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Thread: Line Z-fighting workaround

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  1. #1
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    Line Z-fighting workaround

    Like I may have mentioned in my previous questions, I'm working on rendering a relatively high poly "model".

    Functionally, it's generated terrain from a square heightmap image, a few hundred pixels to a side. Since it's the only 3D object in the scene (everything else is 2D GUI elements that ignore the depth buffer) I decided to use glPolygonOffset to draw its wireframe.

    Now, I want to draw another set of lines on top of the wireframe. Each member of this set of lines (they make up a contour line, if you're wondering) is guaranteed to be coplanar to one of the triangles that make up the terrain; however, this also means that the lines can interfere (z-fighting) with the wireframe. As a workaround, I draw these extra lines into the stencil buffer, then, after drawing the wireframe, painting the lines back on via stencil.

    Now, I'm wondering if it's possible to utilize the 8 bits of the stencil buffer for more features. As it stands, I don't get any antialiasing from the stencil buffer -- the test seems to only be on or off, so the lines appear thick (where the partial alpha gets drawn as solid).

    My main purpose is to be able to draw multiple contours of different colors, so I was wondering if it was possible to do some bitwise tests. If it's not possible, can I use other methods (textures perhaps?) to replicate this masking behavior? Antialiasing would be preferred, but not an absolute necessity.

    EDIT: I seem to have left out that I'm currently handling the multiple color issue by simply overwriting the stencil buffer with a different value, then checking for equality later. This method works "well enough", but I feel it's inelegant and could use improvement, hence the thread.
    Last edited by Aestivae; 12-21-2012 at 06:49 PM.

  2. #2
    Senior Member OpenGL Guru Dark Photon's Avatar
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    Quote Originally Posted by Aestivae View Post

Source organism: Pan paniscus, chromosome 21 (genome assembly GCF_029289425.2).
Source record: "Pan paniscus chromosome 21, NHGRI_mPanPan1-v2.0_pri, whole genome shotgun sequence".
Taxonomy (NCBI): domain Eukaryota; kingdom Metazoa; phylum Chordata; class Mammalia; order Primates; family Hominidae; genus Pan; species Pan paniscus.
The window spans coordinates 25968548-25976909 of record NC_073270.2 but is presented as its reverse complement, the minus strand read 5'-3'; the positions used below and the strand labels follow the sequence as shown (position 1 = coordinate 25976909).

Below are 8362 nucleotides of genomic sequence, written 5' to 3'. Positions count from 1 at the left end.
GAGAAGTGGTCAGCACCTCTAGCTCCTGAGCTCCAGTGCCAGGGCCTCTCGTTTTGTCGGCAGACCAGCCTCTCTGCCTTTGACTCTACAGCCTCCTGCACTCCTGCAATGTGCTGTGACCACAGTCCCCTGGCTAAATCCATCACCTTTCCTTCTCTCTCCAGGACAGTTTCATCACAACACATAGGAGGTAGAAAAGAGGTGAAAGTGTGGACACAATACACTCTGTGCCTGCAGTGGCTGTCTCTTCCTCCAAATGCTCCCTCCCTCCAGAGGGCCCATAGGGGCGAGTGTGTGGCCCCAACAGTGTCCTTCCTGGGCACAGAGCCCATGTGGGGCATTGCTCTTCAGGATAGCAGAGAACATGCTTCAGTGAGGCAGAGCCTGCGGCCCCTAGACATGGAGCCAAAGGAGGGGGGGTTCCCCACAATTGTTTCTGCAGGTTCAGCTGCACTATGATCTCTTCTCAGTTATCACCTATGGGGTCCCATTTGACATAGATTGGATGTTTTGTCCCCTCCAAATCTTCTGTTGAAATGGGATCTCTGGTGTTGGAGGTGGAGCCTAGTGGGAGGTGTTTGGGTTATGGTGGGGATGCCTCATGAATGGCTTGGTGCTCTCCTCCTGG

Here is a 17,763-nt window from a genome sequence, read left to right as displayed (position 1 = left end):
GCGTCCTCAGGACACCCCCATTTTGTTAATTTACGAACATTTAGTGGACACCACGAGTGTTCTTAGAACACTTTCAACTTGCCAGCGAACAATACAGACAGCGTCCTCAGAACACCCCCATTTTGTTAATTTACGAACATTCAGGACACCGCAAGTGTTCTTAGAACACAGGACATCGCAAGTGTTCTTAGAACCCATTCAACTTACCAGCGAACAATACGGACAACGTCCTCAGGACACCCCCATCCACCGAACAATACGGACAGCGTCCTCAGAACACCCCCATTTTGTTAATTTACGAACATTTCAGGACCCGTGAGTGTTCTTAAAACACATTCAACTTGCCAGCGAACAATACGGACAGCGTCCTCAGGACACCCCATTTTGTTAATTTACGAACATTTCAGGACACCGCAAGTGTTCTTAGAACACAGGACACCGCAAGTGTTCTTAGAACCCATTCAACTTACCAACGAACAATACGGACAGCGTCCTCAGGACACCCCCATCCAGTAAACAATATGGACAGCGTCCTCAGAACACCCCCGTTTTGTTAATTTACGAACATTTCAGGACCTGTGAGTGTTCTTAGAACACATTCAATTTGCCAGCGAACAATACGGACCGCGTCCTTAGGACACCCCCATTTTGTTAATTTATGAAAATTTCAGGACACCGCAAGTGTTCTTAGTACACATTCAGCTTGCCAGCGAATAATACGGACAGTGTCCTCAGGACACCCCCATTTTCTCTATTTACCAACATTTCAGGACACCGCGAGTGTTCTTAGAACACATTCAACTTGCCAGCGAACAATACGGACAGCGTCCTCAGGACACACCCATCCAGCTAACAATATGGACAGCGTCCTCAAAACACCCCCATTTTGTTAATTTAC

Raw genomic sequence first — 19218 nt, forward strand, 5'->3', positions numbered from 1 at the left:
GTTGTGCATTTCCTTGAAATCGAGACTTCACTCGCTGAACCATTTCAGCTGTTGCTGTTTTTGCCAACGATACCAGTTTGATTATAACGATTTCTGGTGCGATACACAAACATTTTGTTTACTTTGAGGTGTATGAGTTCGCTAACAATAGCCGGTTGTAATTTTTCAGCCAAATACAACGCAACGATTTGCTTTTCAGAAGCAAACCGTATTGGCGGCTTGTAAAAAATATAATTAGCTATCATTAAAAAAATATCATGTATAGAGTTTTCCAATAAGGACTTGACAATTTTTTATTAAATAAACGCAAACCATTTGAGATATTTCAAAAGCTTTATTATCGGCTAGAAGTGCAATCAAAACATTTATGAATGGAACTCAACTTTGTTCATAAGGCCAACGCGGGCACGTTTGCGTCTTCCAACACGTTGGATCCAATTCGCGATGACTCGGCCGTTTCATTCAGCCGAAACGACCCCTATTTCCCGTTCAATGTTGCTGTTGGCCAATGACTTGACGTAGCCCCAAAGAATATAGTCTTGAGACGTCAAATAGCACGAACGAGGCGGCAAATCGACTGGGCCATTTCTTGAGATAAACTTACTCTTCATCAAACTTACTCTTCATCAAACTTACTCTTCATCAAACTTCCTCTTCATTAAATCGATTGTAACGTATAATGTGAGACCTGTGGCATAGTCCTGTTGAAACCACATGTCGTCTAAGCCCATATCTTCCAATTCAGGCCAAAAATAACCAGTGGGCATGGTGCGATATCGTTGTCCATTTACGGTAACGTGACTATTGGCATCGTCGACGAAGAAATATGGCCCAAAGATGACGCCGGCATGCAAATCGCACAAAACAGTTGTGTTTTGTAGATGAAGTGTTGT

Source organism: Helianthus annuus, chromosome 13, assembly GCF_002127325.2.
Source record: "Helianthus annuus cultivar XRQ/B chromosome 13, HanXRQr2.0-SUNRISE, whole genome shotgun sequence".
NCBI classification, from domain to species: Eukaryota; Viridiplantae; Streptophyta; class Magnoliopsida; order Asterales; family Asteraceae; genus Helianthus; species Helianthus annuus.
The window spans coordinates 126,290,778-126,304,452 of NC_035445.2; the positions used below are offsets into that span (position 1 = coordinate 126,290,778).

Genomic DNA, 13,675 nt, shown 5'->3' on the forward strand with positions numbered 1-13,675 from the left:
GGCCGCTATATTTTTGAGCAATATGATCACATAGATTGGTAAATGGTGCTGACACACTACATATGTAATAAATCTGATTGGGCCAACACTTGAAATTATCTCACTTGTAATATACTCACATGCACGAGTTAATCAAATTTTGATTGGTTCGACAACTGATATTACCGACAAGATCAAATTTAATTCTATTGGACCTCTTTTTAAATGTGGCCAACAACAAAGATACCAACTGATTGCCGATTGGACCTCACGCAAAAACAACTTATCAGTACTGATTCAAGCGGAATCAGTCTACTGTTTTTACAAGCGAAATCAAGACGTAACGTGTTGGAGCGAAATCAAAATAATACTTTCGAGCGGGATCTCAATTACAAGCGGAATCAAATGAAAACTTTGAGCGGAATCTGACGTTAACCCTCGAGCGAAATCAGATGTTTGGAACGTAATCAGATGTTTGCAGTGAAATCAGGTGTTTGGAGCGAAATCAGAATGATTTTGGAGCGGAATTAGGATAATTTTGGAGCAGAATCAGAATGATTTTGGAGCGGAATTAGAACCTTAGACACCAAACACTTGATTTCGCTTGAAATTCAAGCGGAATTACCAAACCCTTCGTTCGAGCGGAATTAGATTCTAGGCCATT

Now, I'm wondering if it's possible to utilize the 8 bits of the stencil buffer for more features. As it stands, I don't get any antialiasing from the stencil buffer -- the test seems to only be on or off, so the lines appear thick (where the partial alpha gets drawn as solid).
    You do if you enable MSAA. Yes, the stencil value for a particular sample is a specific value, but you get multiple samples per pixel, which (if use to modify the color buffer) are downsampled and thus nicely antialiased.

    My main purpose is to be able to draw multiple contours of different colors, so I was wondering if it was possible to do some bitwise tests.
    Yes. See glStencilFunc -- in particular the ref and mask fields, and glStencilMask.

  3. #3
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    Quote Originally Posted by Dark Photon View Post
    Yes. See glStencilFunc -- in particular the ref and mask fields, and glStencilMask.
    Thanks for this. It was there all along, but I was so focused on looking for "bitwise" keywords that it slipped right by me.

    I'll try MSAA out, it sounds like it's just what I need.

    I might just be being a little greedy here, but can I bitwise shift the stencil buffer somehow?
    Last edited by Aestivae; 12-22-2012 at 03:01 PM.

  4. #4
    Senior Member OpenGL Guru Dark Photon's Avatar
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    Quote Originally Posted by Aestivae View Post
    ...can I bitwise shift the stencil buffer somehow?
    Possibly -- never tried. OpenGL 4.3 and/or ARB_stencil_texturing along with ARB_shader_stencil_export would probably make it easy. But you can probably do it another way as well (possibly copying through PBOs to retype the data in case your GPU doesn't support ARB_shader_stencil_export. And there's always CPU readback, but would avoid that.

    However, keep in mind that you can get similar results as (for example) bit-shifting the whole stencil buffer by just adjusting your stencil test mask and reference value to pick out (or set) the right bits.

  5. #5
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    Quote Originally Posted by Dark Photon View Post
    However, keep in mind that you can get similar results as (for example) bit-shifting the whole stencil buffer by just adjusting your stencil test mask and reference value to pick out (or set) the right bits.
    Another "d'oh" moment for me here... it's so obvious, now that you mention it, but I wouldn't have seen it otherwise.

    Thank you for your help.

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